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The project, headed up by TUT’s big predator behavior specialist, Dr Nkabeng Maruping-Mzileni, is the brainchild of the Limpopo Hunters Liaison Forum (LHLF). They are channeling it through the Professional Hunters’ Association of South Africa’s (PHASA) Conservation Research Fund (CRF), which forms part of PHASA’s Hunters Care initiative.
Phillip Bronkhorst, PHASA member and chairman of the LHLF explains: “For non-detrimental findings to accurately reflect the true status of leopards in South Africa, more scientific data on their habitat requirements, distribution and population numbers are required.”
This is where the hunting and safari sector, together with TUT, can play an integral role: Over the years, the LHLF’s web-based data programme, Catspotter, has proven to be a successful data capturing tool.
The LHLF made some improvements to the above to accommodate and meet the South African Biodiversity Institute’s (SANBI) data collection requirements: For scientific data to be considered for inclusion in non-detrimental findings, SANBI stipulates that all video footage or photographic images should clearly identify, illustrate and confirm the presence of free-roaming leopards in the area (e.g. spoor, leopard hair on prey etc.), and have the correct date and GPS coordinates on it.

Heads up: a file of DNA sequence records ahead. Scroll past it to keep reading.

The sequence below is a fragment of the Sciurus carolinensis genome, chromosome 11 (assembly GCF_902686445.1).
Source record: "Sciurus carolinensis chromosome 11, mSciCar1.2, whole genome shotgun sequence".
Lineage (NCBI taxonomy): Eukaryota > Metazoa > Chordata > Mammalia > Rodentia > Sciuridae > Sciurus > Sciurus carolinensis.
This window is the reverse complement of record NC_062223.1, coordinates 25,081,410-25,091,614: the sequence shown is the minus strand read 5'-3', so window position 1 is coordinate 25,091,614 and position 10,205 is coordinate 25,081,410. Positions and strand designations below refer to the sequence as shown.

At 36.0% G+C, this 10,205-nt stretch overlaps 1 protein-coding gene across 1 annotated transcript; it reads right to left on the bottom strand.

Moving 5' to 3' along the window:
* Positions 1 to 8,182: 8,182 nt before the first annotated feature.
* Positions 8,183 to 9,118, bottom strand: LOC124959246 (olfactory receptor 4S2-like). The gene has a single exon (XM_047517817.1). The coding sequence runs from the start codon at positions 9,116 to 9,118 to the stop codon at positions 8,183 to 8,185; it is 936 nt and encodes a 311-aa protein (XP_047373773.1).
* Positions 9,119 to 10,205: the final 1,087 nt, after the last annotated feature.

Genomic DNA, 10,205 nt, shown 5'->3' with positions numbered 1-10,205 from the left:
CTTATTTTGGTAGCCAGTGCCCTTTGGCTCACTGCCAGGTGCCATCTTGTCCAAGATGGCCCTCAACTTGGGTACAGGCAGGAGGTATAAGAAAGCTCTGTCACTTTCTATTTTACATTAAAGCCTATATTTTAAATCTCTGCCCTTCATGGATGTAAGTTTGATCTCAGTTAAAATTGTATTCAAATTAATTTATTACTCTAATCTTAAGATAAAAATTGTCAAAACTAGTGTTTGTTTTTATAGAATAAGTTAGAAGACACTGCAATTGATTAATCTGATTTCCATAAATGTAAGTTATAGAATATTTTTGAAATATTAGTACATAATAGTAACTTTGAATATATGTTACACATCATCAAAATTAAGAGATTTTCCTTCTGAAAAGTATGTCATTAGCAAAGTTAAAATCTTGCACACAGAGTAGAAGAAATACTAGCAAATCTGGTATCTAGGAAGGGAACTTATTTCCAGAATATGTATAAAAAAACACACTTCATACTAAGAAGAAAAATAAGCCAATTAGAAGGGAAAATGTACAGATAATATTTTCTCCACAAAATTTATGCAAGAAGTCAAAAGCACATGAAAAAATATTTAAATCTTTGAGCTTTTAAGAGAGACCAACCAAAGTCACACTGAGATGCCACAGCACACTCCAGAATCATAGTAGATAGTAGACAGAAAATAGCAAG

“It is easy to upload photos or videos onto www.catspotter.co.za. And don’t despair if you don’t have a camera that indicates dates and times or GPS coordinates, we have a drag and drop tool that you can use to assign the exact location of the sighting and/or add the relevant dates and times,” says Bronkhorst.
Anything from trail cam photos to simple cell or smart phone images can be uploaded as long as it meets SANBI’s criteria above.
“The fact that citizen science can be included in our research makes the project unique, thorough, all-inclusive and exciting as any member of the public with the relevant scientific data to their disposal can contribute,” says Dr Maruping-Mzileni.
Bronkhorst adds that members of the safari and hunting community are ideally positioned to collect valuable scientific data on the above as they regularly interact with the predators included in the project.
The trail cams, baiting stations (used for data capturing purposes) and the wild game or domestic animals that leopard prey on and kill attract a wide range of the following smaller to medium sized predators that will be included in the research as well:
- African Wild Cat
- Civet Cat
- African Wild Dog (Cape Hunting Dog)
- Serval Cat
- Honey Badger
- Brown Hyena
- Spotted Hyena
- Wild Roaming Lion
- Genet cat
Being an ongoing private sector research initiative, funding is essential.
“We need to raise approximately R 1.5-million to see the project through the first year, and will be approaching our partners in the hunting, safari and other sustainable use sectors, amongst others, to raise the above,” says Bronkhorst.
While associated costs are expected to decrease as the project moves along, “it will take a minimum of three years to collect the scientific data required,” adds Dr Maruping-Mzileni.
*Contributions made to the project through PHASA’s Conservation Research Fund are tax deductible.